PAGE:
All Fats are not Created Equal

There is a lot of conflicting information out there about fats and if there is a way to incorporate them into your diet in a healthy way. The good news is that dietary fats are an essential component of a healthy diet and not all fats are created equal.

When it comes to fats, the main goal is to replace foods high in saturated fats (fatty cuts of meat, poultry with skin, high-fat dairy products like cream, butter and whole milk, coconut oil and other tropical oils) with foods rich in unsaturated fats.

Strive to incorporate more monounsaturated and polyunsaturated fats into your diet in place of saturated fats to help reduce your total and “bad” LDL cholesterol.

Monounsaturated fats help increase the “good” cholesterol in the body known as HDL cholesterol. When you choose these fats you can reduce the risk of developing cardiovascular disease. Examples of foods rich in monounsaturated fats include:

  • Avocados
  • Seeds such as pumpkin seeds and sesame seeds
  • Nuts and nut butters like almonds, almond butter, peanuts, peanut butter and pecans
  • Olives
  • Vegetable oils such as canola oil, olive oil and peanut oil

Polyunsaturated fats are a source of essential omega-3 and omega-6 fats that are not produced by the body and therefore must be obtained from foods. Omega-3 fats in particular can help promote heart health by reducing triglycerides (a type of fat in the blood); slowing the buildup of plaque in the arteries; and reducing inflammation in the body. Polyunsaturated fats are found in a multitude of foods, including:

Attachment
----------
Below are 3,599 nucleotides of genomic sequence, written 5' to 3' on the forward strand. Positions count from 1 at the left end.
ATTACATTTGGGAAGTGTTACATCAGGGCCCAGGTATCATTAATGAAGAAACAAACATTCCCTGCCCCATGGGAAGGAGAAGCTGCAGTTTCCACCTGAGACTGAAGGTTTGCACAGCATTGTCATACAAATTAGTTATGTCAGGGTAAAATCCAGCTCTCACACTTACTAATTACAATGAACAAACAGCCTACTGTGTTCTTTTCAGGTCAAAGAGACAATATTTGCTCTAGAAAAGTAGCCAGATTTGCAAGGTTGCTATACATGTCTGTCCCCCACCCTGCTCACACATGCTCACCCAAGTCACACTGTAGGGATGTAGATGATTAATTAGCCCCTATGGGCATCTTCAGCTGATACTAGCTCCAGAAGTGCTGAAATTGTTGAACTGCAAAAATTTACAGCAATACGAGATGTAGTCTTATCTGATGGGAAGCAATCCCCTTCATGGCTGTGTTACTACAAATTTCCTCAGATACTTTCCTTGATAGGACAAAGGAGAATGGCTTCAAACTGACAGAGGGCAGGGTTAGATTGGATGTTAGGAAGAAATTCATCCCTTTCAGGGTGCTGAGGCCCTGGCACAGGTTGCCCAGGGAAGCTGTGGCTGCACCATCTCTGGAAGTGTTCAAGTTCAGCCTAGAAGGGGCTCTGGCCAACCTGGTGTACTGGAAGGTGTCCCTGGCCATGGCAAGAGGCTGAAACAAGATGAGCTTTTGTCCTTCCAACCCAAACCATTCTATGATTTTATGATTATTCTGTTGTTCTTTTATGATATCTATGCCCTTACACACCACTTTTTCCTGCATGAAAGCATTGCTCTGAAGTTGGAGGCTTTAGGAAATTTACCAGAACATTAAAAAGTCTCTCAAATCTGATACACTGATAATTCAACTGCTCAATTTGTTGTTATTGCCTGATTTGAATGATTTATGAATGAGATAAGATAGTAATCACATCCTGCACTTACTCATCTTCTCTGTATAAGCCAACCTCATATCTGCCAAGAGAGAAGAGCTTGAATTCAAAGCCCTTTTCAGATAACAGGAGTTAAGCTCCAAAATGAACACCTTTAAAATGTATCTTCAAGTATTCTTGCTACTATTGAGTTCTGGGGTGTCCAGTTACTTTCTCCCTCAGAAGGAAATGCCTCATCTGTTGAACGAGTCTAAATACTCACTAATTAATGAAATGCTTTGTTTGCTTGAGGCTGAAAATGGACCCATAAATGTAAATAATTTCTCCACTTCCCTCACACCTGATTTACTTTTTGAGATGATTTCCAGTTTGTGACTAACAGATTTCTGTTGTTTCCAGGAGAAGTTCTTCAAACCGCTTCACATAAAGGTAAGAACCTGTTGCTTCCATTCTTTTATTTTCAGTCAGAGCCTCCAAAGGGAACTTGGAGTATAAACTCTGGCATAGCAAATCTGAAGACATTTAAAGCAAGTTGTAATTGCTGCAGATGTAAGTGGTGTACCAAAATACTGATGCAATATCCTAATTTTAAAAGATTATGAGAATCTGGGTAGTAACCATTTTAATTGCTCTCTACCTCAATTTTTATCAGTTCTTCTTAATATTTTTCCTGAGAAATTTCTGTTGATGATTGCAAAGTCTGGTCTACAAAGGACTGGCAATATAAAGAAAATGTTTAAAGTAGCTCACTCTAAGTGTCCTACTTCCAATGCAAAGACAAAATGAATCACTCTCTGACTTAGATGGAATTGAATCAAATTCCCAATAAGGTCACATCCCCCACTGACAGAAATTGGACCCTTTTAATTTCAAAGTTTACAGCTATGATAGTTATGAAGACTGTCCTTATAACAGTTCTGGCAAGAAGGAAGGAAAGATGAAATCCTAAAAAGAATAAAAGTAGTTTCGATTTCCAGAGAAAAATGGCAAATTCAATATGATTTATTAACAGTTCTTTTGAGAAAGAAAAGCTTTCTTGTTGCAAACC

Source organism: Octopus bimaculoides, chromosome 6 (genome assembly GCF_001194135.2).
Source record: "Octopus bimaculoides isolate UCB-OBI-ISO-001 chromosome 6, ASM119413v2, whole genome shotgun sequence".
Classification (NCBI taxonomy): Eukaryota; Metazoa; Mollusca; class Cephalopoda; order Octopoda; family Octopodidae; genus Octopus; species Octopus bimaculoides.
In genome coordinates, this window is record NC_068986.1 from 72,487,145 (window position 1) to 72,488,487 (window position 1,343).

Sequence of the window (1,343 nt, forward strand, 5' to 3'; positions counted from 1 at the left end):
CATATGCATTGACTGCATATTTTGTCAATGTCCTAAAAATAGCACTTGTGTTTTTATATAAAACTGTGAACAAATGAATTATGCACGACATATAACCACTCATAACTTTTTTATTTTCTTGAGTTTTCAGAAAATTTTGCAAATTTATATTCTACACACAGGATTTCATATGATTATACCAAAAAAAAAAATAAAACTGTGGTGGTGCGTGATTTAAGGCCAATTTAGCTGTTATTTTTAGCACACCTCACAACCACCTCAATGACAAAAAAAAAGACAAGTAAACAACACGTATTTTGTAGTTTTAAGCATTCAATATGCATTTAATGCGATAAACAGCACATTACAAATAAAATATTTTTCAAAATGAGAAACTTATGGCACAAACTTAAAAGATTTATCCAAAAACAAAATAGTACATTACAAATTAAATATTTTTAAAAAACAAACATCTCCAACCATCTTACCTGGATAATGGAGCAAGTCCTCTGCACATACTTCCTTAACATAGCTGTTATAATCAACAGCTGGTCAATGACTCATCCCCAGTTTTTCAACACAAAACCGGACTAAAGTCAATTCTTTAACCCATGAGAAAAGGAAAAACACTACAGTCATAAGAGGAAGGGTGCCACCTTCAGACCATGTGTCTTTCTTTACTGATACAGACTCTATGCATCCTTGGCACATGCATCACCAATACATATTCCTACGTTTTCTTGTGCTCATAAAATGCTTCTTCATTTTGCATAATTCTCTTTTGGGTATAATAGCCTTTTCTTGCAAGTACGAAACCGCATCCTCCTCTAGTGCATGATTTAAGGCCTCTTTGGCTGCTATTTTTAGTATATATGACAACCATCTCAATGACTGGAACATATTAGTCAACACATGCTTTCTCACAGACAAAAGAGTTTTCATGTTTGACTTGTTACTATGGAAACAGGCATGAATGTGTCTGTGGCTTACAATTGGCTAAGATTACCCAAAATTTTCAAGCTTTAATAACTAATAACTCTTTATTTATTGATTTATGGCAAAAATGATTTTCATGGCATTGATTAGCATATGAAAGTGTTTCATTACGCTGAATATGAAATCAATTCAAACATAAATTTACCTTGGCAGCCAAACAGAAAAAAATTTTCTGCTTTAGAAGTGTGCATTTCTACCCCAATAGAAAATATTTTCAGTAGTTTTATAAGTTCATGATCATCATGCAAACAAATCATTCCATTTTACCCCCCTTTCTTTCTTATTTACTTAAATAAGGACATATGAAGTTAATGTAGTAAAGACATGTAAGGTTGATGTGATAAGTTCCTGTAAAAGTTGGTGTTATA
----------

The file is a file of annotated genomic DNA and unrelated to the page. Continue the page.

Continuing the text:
• Fish such as tuna, salmon, mackerel and trout
  • Flaxseeds, chia seeds, hemp seeds, pumpkin seeds and sunflower seeds
  • Vegetable oils such as corn oil, sunflower oil and soybean oil
  • Walnuts

Here are a few simple ways to incorporate more heart-healthy fats into your diet:

  • Top your oatmeal or cold cereal with a handful of walnuts or almonds for some extra crunch.
  • Swap out store-bought, mayo-based dressing and make your own salad dressing with olive oil, balsamic vinegar, lemon juice, fresh garlic and black pepper.
  • Try to include fish high in omega-3 fats in your meals at least two times a week.
  • Add a couple slices of avocado to your sandwich instead of mayonnaise or butter.
  • Add flaxseeds, chia seeds or hemp seeds to your oatmeal to give it an even creamier texture.
  • Cook or bake with canola oil or other plant-based oils instead of butter.
  • Remove the skin from chicken and turkey.
  • Add unsalted sunflower or pumpkin seeds to your salad for a nice crunch.

These items are available in almost all grocery stores, so the next time you’re shopping, be sure to add them to your cart. Then have fun experimenting with ways to incorporate them into your diet. Your heart will thank you.

Virginia Heart is Northern Virginia’s premier cardiovascular group, with more than 50 board certified cardiologists who provide expertise in treating a wide range of conditions that affect the body's heart and vascular systems.